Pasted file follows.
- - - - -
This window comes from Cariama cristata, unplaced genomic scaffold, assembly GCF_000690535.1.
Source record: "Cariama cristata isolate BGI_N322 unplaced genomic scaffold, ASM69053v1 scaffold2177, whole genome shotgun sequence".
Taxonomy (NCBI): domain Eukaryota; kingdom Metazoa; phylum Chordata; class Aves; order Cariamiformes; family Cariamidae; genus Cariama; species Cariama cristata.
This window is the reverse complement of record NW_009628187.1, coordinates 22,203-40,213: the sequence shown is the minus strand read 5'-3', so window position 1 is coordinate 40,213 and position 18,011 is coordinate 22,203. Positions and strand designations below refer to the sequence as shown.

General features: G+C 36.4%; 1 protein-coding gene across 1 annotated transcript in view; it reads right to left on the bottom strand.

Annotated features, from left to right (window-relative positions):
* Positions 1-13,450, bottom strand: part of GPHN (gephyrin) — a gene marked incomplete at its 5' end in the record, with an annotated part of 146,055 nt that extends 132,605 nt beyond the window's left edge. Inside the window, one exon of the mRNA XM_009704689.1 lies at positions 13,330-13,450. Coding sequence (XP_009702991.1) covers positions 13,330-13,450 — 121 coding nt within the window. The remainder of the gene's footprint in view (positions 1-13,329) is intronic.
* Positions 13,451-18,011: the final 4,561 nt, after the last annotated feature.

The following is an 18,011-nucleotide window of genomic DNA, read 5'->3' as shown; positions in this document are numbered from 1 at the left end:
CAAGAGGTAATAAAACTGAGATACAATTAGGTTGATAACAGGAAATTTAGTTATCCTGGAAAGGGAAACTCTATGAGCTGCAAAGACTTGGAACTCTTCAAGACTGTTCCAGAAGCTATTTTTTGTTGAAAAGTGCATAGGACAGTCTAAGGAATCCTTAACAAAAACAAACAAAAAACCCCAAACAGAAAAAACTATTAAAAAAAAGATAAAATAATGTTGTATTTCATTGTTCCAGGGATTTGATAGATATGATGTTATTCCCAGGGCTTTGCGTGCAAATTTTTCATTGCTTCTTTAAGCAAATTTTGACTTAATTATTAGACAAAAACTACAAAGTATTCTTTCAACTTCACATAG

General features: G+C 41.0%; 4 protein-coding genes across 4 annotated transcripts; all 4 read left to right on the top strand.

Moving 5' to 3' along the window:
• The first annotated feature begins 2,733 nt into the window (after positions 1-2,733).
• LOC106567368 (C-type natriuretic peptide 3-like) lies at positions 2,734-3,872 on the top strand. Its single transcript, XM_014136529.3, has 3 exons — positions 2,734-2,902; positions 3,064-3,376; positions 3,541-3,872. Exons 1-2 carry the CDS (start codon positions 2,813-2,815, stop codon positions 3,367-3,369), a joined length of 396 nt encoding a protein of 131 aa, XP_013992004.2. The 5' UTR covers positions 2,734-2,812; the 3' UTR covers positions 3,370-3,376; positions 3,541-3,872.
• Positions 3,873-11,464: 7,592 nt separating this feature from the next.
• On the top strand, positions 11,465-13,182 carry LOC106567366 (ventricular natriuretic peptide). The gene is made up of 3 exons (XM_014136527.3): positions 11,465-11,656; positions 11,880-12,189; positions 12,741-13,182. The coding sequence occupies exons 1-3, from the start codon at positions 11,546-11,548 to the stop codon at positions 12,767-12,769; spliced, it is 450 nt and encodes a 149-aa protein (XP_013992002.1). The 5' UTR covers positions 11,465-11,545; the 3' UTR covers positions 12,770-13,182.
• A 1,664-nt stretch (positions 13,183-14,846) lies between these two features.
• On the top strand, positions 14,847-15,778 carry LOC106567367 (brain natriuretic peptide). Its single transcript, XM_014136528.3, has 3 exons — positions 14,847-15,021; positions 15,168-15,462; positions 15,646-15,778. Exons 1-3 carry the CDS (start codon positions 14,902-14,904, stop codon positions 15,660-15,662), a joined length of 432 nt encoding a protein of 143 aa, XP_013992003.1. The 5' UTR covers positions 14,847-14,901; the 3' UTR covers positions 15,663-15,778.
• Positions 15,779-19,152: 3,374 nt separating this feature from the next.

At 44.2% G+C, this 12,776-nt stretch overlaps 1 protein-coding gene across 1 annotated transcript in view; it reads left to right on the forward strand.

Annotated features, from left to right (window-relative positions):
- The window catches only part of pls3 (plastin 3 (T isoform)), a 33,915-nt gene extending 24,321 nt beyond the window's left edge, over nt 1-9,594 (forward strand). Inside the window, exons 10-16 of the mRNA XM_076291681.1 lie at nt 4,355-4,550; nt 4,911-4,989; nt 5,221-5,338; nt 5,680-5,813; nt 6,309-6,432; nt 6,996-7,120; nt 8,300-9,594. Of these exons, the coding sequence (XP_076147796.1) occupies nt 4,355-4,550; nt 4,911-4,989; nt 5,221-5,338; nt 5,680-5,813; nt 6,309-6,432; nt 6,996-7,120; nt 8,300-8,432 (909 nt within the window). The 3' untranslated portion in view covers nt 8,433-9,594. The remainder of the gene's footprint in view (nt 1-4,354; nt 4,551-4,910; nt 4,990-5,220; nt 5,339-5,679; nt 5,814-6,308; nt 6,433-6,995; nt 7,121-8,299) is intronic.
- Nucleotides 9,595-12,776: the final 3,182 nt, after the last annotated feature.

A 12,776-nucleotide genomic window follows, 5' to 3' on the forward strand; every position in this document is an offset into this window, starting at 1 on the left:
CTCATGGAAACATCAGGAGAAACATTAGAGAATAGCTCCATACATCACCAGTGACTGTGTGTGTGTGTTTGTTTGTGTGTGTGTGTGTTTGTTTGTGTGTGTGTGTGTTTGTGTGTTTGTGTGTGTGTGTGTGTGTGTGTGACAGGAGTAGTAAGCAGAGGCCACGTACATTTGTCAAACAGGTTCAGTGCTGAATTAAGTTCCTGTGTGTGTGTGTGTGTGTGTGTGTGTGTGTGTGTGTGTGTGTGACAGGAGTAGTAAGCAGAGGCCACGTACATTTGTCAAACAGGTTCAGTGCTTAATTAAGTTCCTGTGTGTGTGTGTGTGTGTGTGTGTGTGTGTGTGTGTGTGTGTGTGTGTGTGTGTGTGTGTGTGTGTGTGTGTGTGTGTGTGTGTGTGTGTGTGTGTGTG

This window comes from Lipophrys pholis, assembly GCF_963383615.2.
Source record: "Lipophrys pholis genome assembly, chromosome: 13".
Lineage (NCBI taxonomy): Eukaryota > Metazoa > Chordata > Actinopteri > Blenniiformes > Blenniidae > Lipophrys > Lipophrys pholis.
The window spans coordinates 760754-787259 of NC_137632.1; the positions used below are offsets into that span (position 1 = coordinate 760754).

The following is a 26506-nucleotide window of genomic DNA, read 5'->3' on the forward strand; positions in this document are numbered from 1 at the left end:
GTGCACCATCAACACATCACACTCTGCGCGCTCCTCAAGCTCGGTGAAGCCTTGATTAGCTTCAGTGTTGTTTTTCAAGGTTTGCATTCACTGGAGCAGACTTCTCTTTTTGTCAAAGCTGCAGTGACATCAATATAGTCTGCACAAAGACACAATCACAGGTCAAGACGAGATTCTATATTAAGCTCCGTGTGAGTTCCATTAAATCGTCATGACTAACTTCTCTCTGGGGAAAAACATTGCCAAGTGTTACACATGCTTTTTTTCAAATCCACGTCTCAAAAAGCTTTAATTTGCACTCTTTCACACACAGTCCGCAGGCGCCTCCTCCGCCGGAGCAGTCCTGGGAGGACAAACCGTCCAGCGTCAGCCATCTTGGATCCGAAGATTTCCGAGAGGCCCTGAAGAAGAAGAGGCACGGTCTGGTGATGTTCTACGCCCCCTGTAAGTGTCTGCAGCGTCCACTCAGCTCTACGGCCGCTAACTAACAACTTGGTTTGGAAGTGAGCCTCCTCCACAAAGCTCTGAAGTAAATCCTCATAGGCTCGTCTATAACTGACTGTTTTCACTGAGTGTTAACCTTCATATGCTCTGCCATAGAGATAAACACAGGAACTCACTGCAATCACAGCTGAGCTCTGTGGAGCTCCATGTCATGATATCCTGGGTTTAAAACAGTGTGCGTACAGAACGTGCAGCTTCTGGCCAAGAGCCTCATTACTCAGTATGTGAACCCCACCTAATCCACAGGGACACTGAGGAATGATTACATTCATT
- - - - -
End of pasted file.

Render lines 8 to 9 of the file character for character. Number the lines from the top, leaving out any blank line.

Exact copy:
* Positions 13,451-18,011: the final 4,561 nt, after the last annotated feature.

The following is an 18,011-nucleotide window of genomic DNA, read 5'->3' as shown; positions in this document are numbered from 1 at the left end: